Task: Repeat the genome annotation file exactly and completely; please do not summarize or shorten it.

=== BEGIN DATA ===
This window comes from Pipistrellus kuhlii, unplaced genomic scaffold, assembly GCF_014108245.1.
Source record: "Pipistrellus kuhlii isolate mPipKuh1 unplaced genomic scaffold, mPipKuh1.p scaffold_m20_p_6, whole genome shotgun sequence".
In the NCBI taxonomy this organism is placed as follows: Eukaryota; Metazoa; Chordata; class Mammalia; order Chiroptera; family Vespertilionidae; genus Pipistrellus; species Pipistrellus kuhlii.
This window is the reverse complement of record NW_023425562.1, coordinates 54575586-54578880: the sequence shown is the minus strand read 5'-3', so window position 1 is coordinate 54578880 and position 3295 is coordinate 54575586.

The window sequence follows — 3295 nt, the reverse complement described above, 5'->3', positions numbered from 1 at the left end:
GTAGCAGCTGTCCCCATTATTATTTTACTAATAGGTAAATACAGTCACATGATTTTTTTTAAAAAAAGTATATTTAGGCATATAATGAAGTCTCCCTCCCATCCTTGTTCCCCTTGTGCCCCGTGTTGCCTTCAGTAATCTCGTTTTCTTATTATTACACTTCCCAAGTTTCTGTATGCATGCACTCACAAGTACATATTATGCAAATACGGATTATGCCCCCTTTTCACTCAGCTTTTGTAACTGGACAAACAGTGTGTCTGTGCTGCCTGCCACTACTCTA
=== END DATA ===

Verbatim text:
This window comes from Pipistrellus kuhlii, unplaced genomic scaffold, assembly GCF_014108245.1.
Source record: "Pipistrellus kuhlii isolate mPipKuh1 unplaced genomic scaffold, mPipKuh1.p scaffold_m20_p_6, whole genome shotgun sequence".
In the NCBI taxonomy this organism is placed as follows: Eukaryota; Metazoa; Chordata; class Mammalia; order Chiroptera; family Vespertilionidae; genus Pipistrellus; species Pipistrellus kuhlii.
This window is the reverse complement of record NW_023425562.1, coordinates 54575586-54578880: the sequence shown is the minus strand read 5'-3', so window position 1 is coordinate 54578880 and position 3295 is coordinate 54575586.

The window sequence follows — 3295 nt, the reverse complement described above, 5'->3', positions numbered from 1 at the left end:
GTAGCAGCTGTCCCCATTATTATTTTACTAATAGGTAAATACAGTCACATGATTTTTTTTAAAAAAAGTATATTTAGGCATATAATGAAGTCTCCCTCCCATCCTTGTTCCCCTTGTGCCCCGTGTTGCCTTCAGTAATCTCGTTTTCTTATTATTACACTTCCCAAGTTTCTGTATGCATGCACTCACAAGTACATATTATGCAAATACGGATTATGCCCCCTTTTCACTCAGCTTTTGTAACTGGACAAACAGTGTGTCTGTGCTGCCTGCCACTACTCTA